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Mailbag

Issue: "Ken Starr: An honest cop," Nov. 13, 1999

Believer's privilege

Rep. Dick Armey's article ("American bigotry," Oct. 16) is correct in pointing out the widespread public discrimination against people of faith in America today. Christians may justly claim their constitutional rights when public institutions prohibit lawful religious expression. But as a wise pastor once told me, "God gives Christians both the privilege of pursuing justice and the privilege of self-sacrifice." Given that the church's historic and current witness is far from spotless, we should remember how often Christ, who knew no sin, chose the latter option. He responded to insults with silence and to crucifixion with a prayer: "Father, forgive them, for they do not know what they are doing." - Walter Henegar, Glenside, Pa.

Great is your reward

Regarding the article that asks, "What's keeping us from being joyful people?" ("How dare I?" Oct. 16), the way to become joyful is not to "loosen up." Many of the New Testament scriptural references to joy do not fit with, "Let's turn up the music," but are better understood in the context of the Beatitudes: "Blessed are you, when men shall revile you, and persecute you ... for my sake. Rejoice, and be exceeding glad, for great is your reward in heaven." - Will Heikoop, Grand Rapids, Mich.

Shocking

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Regarding "shock art" ("Rudy's duty," Oct. 16), there can be positive shock as well. After all, many people are shocked when Jesus is mentioned. - Sarah Marie Grumbine, Jackson, Miss.

Shaken

I was morally shaken by "Rudy's duty." The part that most upset me was Mrs. Clinton's comment that it's not appropriate to punish the Brooklyn Museum for its crude display. I'm surprised that more women aren't speaking out against this. We certainly aren't helping promote respect for the fairer sex by displaying images of pornography, prostitution, and victims of sexual abuse. I feel degraded just thinking about it. - Kaylene Powell, Norfolk, Neb.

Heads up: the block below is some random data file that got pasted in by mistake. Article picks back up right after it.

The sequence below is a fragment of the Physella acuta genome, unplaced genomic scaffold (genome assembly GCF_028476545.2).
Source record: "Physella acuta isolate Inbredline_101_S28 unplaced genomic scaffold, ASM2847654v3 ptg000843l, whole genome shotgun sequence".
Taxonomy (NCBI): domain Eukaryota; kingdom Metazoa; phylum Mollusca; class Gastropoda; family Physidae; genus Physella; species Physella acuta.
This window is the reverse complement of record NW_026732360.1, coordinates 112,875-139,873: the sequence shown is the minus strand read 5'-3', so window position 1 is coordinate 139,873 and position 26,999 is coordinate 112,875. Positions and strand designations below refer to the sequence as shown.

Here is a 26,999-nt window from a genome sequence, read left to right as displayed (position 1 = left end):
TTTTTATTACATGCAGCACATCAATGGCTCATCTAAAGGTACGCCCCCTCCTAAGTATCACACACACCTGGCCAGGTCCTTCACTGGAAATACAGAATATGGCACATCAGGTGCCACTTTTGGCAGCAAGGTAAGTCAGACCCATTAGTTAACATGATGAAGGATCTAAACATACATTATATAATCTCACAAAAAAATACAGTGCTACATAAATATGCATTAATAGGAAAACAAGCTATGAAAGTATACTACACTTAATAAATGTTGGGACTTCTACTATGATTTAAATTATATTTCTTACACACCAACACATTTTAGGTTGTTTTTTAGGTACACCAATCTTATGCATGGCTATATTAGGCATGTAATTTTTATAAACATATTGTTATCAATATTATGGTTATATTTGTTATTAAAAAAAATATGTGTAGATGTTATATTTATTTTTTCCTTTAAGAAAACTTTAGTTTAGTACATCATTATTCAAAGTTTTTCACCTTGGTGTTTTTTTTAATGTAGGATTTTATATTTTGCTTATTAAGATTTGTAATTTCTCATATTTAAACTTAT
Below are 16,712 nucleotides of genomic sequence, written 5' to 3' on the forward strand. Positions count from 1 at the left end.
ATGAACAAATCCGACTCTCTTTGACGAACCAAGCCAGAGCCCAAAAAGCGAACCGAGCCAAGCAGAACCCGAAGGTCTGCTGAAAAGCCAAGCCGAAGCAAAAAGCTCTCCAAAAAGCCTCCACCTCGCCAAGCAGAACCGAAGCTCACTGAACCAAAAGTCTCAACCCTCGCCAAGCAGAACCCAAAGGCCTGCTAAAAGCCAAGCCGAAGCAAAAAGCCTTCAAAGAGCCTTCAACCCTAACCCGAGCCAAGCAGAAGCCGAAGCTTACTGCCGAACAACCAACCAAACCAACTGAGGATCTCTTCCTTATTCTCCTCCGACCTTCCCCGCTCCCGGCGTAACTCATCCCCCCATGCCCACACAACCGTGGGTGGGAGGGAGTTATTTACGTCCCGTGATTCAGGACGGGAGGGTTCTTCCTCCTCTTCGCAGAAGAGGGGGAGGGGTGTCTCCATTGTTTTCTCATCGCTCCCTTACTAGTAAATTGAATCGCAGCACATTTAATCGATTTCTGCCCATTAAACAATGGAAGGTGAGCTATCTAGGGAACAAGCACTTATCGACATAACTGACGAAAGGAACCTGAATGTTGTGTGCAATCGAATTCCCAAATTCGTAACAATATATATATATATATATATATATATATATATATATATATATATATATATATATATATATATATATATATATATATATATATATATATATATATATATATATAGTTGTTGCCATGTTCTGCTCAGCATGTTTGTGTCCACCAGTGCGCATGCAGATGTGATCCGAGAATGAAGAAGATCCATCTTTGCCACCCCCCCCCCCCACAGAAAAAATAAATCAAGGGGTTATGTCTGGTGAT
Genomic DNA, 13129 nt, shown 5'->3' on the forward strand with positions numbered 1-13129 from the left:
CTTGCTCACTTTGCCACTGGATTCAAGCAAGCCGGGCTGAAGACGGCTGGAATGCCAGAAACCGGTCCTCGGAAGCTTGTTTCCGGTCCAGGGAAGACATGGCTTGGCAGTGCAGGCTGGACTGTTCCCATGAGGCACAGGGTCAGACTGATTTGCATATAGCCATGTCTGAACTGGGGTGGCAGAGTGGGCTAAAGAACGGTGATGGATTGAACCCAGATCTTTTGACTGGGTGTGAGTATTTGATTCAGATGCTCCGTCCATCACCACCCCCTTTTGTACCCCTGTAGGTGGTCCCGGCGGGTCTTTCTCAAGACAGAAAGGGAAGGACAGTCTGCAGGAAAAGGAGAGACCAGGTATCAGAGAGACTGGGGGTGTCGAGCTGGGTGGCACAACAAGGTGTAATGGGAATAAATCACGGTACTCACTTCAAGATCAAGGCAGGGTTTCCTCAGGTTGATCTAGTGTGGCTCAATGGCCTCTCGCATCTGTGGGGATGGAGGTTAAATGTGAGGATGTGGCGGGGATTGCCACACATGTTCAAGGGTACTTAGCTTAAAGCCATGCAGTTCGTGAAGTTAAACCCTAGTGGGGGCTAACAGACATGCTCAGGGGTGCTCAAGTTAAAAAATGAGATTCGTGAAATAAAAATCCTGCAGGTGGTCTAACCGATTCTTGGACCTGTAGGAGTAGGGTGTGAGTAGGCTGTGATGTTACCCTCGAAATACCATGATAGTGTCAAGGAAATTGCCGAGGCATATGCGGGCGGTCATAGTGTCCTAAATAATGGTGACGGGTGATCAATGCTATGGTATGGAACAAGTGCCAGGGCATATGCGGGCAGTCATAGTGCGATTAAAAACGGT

Electing by polls

I am very disappointed that The Madison Project has dismissed Alan Keyes and Gary Bauer as "fooling themselves" by continuing to run for the presidency ("Does W mean winner?" Oct. 16). Conservatives rightly attack the current trend of legislating by polls. Yet this thinking is "electing by polls." Let's wait until the primary elections have been completed before dismissing any candidate. - Steve Foster, Wright City, Mo.

What if?

About Alan Keyes "fooling himself" by pursuing the presidency, what if Abraham Lincoln had given in after the first, second, or even third political defeat-he would never have become our 16th president, nor led out of bondage those slaves who dreamed of freedom. - J. Austin Powell, Lafayette, Colo.

Offend us

I agree with Marvin Olasky that Christians should champion the idea of freedom of expression ("Offering alternatives," Oct. 16). We should go a step further and press for getting government out of the business of subsidizing expression, such as public radio, public television, and government-funded art museums. It forces us to pay for the promotion of abortion, homosexuality, blasphemy, just plain stupidity, and marginal ideas that can't otherwise make it in the marketplace. We should be willing, however, to allow others to express notions that are offensive to us. In an unsaved world, it is the only way we will be able to communicate ideas that are offensive to them, such as the gospel. - David Duncan, San Angelo, Texas

Supreme oligarchy

Your article on the U.S. Supreme Court ("Back on the bench," Oct. 16) shows these nine people form an oligarchy from which we Americans will not soon escape. They make law as much as interpret it. The next president is likely to make three, perhaps four appointments to the court. A liberal like Al Gore or Bill Bradley will ensure a liberal court for years to come; the pro-life, public-morality, school-choice arguments will be dead on arrival. A Republican, although unlikely to fight for a conservative court, should at least provide moderate judges who will keep hope alive. This is a critical issue of the next election, and Christians should be aware of it. - Jim Kohlmann, Orlando, Fla.

Lead us not into temptation

I appreciate the way you handled Gary Bauer's situation in "Beyond rumors" (Oct. 9). I've seen "conservative" Bible-believing pastors also take the same stand as Gary Bauer in counseling young women alone, thinking they can resist any temptation. But some of these same pastors sooner or later fall into adultery and do great damage to our Christian witness in the world. It may be humbling to admit that one needs to have his wife present when counseling or consulting with other women, but to do otherwise is pure foolishness. - Dan Brown, Madison, Ala.

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